Comprehensive analysis of forty yeast microarray datasets reveals a novel subset of genes (APha-RiB) consistently negatively associated with ribosome biogenesis.

Abu-Jamous B, Fa R, Roberts DJ, Nandi AK - BMC Bioinformatics (2014)

The distribution of the 47 genes included in C2 at DTB with δ = 0.2 based on the biological processes with which they have been associated and over the major cellular components. Note that any single gene might be found in multiple cellular components, and thus the total number of gene markers in the Figure does not directly correspond to the total number of genes considered.
© Copyright Policy - open-access
Related In: Results  -  Collection

License 1 - License 2
Show All Figures
getmorefigures.php?uid=PMC4262117&req=5

Fig6: The distribution of the 47 genes included in C2 at DTB with δ = 0.2 based on the biological processes with which they have been associated and over the major cellular components. Note that any single gene might be found in multiple cellular components, and thus the total number of gene markers in the Figure does not directly correspond to the total number of genes considered.
Mentions: We have also searched for the enrichment of the cellular components in which the C2 genes included at DTB with δ = 0.2 localise. The complete lists of results are provided in Additional file5: Table S4. Figure 6 shows the distribution of the genes included in C2 at that tightness level over main cellular components while marked based on their biological processes. It can be seen that there is a large distribution of processes as well as components with no single process or component dominating.Figure 6

Bottom Line: An ensemble clustering method has the ability to perform consensus clustering over the same set of genes from different microarray datasets by combining results from different clustering methods into a single consensus result.One recently described Bi-CoPaM method can analyse expressions of the same set of genes from various microarray datasets while using different clustering methods, and then combine these results into a single consensus result whose clusters' tightness is tunable from tight, specific clusters to wide, overlapping clusters.Additionally, we have demonstrated the usefulness of the Bi-CoPaM-based approach, which may be helpful for the analysis of other groups of (microarray) datasets from other species and systems for the exploration of global genetic co-expression.

View Article: PubMed Central - PubMed

Affiliation: Department of Electronic and Computer Engineering, Brunel University, Uxbridge, Middlesex UB8 3PH, UK. asoke.nandi@brunel.ac.uk.

ABSTRACT

Background: The scale and complexity of genomic data lend themselves to analysis using sophisticated mathematical techniques to yield information that can generate new hypotheses and so guide further experimental investigations. An ensemble clustering method has the ability to perform consensus clustering over the same set of genes from different microarray datasets by combining results from different clustering methods into a single consensus result.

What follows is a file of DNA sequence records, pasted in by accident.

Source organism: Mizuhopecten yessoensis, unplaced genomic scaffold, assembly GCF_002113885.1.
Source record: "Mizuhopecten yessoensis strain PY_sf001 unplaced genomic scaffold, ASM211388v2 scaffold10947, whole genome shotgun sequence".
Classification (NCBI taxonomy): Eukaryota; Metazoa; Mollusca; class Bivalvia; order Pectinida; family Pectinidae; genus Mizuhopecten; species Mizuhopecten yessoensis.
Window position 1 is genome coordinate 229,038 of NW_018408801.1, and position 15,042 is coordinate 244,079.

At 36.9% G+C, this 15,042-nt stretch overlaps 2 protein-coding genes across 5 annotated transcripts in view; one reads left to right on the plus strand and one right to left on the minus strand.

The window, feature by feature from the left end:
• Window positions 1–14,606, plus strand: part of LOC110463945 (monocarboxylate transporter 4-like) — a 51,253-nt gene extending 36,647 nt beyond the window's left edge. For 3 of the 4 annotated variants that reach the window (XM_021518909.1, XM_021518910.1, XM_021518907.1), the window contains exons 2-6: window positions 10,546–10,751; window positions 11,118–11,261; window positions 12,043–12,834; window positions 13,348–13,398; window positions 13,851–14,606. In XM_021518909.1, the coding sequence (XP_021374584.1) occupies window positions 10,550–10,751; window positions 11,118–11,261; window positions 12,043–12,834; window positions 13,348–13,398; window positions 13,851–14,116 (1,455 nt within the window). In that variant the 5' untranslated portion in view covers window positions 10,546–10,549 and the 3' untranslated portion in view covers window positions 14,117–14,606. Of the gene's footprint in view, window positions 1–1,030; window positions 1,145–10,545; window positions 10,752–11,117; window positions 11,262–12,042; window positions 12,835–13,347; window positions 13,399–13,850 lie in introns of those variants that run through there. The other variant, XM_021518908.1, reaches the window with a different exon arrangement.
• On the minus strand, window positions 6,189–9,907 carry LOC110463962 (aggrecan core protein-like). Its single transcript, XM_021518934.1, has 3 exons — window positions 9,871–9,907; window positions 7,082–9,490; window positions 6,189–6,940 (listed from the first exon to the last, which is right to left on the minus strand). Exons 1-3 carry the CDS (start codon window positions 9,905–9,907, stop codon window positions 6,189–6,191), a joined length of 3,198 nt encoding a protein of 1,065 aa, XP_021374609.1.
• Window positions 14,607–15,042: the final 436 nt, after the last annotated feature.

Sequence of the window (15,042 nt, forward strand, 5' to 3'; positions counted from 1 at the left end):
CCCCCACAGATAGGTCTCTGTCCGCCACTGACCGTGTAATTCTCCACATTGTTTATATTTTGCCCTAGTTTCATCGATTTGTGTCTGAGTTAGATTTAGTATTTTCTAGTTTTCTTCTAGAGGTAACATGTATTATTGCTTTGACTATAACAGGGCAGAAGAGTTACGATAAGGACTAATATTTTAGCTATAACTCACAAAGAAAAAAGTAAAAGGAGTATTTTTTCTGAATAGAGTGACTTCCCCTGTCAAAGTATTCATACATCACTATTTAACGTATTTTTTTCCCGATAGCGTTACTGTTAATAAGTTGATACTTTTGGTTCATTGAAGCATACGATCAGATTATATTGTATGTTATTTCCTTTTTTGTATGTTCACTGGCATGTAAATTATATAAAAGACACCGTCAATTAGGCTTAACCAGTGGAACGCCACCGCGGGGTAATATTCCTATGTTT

Results: In this paper we have performed comprehensive analysis of forty yeast microarray datasets. One recently described Bi-CoPaM method can analyse expressions of the same set of genes from various microarray datasets while using different clustering methods, and then combine these results into a single consensus result whose clusters' tightness is tunable from tight, specific clusters to wide, overlapping clusters. This has been adopted in a novel way over genome-wide data from forty yeast microarray datasets to discover two clusters of genes that are consistently co-expressed over all of these datasets from different biological contexts and various experimental conditions. Most strikingly, average expression profiles of those clusters are consistently negatively correlated in all of the forty datasets while neither profile leads or lags the other.

Conclusions: The first cluster is enriched with ribosomal biogenesis genes. The biological processes of most of the genes in the second cluster are either unknown or apparently unrelated although they show high connectivity in protein-protein and genetic interaction networks. Therefore, it is possible that this mostly uncharacterised cluster and the ribosomal biogenesis cluster are transcriptionally oppositely regulated by some common machinery. Moreover, we anticipate that the genes included in this previously unknown cluster participate in generic, in contrast to specific, stress response processes. These novel findings illuminate coordinated gene expression in yeast and suggest several hypotheses for future experimental functional work. Additionally, we have demonstrated the usefulness of the Bi-CoPaM-based approach, which may be helpful for the analysis of other groups of (microarray) datasets from other species and systems for the exploration of global genetic co-expression.

Show MeSH